Prenatal Supplements: What’s in Your Prenatal Vitamin?
By Julia Rosen - The New York Times
When I told my doctor that I was thinking of getting pregnant a few years ago, she advised me to start taking a prenatal vitamin right away. So I stopped by the grocery store on my way home and made for the supplement aisle. As I studied the array of options before me, I quickly grew overwhelmed.
I noticed that different brands contained slightly different concoctions of ingredients, with wildly different amounts in each. Each multivitamin extolled its benefits, but also bore the familiar disclaimer that its claims had “not been evaluated by the Food and Drug Administration,” which I found unsettling. Who, I wondered, was looking out for pregnant people?
The answer turns out to be complicated. Like other dietary supplements in the United States, over-the-counter prenatal vitamins are not regulated like drugs and do not require F.D.A. approval before hitting shelves. As a result, their content and quality can vary, and what’s on the label doesn’t always match what’s in the bottle. Some prenatal vitamins, I later learned, even contain levels of contaminants that many experts find troubling.
“It’s a little disturbing,” said Rebecca Schmidt, a molecular epidemiologist at the University of California, Davis, who studies the effects of environmental exposures in pregnancy. “We recommend them to everyone and then we don’t really look at them.”
Dr. Schmidt said that the benefits of prenatal vitamins still outweigh any potential risks. But the burden of finding a safe and effective product often falls on prospective parents. In my case, I left the store empty-handed and spent hours at the computer mustering all of my journalistic and scientific training to find the best product. It was exhausting, and ultimately futile (more on that later). Mostly, I just remember thinking: It shouldn’t be this hard to follow doctors’ orders.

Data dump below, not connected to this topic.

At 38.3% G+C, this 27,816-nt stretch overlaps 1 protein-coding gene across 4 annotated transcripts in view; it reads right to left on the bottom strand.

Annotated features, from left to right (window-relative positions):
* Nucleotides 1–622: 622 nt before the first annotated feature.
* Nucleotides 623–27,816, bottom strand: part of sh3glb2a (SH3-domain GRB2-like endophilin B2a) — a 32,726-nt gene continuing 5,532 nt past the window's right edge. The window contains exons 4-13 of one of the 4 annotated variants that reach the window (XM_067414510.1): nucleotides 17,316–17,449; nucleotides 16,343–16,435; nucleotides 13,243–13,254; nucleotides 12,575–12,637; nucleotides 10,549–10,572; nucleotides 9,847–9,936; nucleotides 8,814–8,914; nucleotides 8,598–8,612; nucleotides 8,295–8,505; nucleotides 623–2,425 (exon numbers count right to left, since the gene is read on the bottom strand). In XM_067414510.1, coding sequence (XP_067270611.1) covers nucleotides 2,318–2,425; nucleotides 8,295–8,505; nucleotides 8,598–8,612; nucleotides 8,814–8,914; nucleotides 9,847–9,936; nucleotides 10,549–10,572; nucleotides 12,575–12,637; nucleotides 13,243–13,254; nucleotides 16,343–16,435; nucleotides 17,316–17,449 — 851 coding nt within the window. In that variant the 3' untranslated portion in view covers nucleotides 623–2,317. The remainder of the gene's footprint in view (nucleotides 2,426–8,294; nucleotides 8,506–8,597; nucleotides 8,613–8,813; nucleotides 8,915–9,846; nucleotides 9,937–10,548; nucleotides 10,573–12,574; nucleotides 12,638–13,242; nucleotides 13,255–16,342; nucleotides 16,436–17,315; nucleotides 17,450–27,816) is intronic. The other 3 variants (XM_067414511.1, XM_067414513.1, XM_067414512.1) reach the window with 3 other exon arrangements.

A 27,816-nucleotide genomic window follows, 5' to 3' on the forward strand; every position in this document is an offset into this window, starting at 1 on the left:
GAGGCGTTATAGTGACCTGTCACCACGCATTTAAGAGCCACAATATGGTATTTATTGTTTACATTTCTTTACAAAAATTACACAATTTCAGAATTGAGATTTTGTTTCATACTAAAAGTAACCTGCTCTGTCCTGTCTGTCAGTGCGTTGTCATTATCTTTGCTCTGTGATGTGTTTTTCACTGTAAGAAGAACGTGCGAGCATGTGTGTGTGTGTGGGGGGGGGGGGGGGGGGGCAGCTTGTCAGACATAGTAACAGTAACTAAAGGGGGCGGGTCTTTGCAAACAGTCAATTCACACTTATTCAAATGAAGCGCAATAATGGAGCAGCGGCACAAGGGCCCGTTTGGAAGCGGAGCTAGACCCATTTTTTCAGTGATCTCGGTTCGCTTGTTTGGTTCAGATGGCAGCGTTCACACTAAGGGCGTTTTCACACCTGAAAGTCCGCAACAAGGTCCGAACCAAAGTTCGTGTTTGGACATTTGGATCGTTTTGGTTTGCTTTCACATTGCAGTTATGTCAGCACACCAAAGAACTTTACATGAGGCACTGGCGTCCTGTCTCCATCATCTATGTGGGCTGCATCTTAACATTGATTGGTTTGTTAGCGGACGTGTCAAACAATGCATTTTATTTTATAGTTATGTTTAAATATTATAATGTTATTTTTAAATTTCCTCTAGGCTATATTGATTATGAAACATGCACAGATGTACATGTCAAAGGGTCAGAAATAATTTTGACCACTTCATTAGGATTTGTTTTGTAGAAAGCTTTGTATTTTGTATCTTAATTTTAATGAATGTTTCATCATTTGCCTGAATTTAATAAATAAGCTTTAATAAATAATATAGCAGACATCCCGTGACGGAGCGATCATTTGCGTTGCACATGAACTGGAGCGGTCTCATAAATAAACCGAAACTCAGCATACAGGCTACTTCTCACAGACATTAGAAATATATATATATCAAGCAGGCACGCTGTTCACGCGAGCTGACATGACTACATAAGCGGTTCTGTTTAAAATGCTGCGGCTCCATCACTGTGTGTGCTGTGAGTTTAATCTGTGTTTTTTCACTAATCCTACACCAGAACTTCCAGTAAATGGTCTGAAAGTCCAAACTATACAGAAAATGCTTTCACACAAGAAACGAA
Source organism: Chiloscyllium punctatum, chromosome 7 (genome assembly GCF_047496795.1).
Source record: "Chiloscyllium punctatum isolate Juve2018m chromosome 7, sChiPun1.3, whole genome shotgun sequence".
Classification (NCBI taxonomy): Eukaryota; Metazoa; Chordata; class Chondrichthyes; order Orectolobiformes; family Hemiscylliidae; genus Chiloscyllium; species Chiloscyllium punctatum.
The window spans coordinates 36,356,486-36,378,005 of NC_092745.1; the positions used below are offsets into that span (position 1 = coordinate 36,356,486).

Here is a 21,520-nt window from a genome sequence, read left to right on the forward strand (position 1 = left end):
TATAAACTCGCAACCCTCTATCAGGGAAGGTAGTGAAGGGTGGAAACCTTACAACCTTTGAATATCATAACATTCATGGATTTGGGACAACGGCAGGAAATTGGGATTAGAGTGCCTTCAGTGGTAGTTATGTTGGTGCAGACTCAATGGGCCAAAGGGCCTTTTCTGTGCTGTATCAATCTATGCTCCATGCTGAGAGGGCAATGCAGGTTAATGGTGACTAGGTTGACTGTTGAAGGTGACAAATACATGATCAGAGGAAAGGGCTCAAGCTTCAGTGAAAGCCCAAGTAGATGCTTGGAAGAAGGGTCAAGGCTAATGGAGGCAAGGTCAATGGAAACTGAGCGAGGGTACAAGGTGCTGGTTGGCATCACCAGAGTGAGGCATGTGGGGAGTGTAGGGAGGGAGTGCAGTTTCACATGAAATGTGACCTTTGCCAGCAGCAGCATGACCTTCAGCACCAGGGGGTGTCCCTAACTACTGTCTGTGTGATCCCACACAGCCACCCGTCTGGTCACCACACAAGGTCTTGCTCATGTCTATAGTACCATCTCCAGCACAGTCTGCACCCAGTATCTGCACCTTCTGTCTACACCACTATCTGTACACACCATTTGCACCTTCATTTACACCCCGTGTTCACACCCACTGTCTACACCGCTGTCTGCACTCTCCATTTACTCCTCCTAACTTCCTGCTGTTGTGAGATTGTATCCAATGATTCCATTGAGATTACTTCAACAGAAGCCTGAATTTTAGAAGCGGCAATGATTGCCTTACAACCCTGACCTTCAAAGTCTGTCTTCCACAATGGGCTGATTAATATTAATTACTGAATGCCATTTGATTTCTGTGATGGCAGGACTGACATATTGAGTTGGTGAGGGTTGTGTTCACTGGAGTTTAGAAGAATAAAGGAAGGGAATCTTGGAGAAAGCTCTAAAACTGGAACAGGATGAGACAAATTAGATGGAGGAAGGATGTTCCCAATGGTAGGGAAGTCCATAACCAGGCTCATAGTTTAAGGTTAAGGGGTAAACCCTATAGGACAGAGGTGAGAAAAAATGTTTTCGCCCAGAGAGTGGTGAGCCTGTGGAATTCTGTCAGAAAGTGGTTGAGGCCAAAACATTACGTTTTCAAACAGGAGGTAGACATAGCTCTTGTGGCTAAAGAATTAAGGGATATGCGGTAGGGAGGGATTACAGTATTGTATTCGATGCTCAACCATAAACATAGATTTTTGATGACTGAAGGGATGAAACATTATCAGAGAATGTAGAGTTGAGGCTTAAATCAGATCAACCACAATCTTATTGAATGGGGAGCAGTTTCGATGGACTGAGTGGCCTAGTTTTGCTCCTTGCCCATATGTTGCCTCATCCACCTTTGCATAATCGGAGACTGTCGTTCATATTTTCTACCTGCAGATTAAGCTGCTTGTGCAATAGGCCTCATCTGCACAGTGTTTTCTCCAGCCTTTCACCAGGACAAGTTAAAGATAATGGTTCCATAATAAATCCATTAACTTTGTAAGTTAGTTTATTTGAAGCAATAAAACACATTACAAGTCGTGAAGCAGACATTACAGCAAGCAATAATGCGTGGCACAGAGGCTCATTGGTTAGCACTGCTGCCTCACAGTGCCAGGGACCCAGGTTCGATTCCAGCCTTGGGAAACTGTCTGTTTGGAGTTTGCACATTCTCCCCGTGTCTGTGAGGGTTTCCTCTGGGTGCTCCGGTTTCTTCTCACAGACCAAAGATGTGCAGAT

A regulatory gray area
Pregnancy tends to sap the body’s nutritional stores while also increasing its demands. So health providers in the United States usually advise expectant mothers to round out their diets with prenatal multivitamins. Ideally, these vitamins should contain key ingredients like folic acid to prevent neural tube defects, iodine for brain development and iron for blood supply. And ideally, they would provide these nutrients in the appropriate amounts — not too little or too much.
“There’s definitely a ‘Goldilocks’ area for each,” Dr. Schmidt said.
In reality, though, not all prenatal vitamins contain all of the recommended nutrients. Some omit iodine, for example, and most gummies lack iron. Ingredient amounts can also vary by an order of magnitude. The amount of vitamin B12 in the brands I considered ranged from 100 to 3,500 percent of the recommended daily value.
“They’re all over the place,” said Dr. Tod Cooperman, the president and founder of ConsumerLab.com, which conducts independent tests of supplements and other products. And that’s just what’s on the label; independent analyses show that some prenatal vitamins often contain much more or much less of certain nutrients than they claim.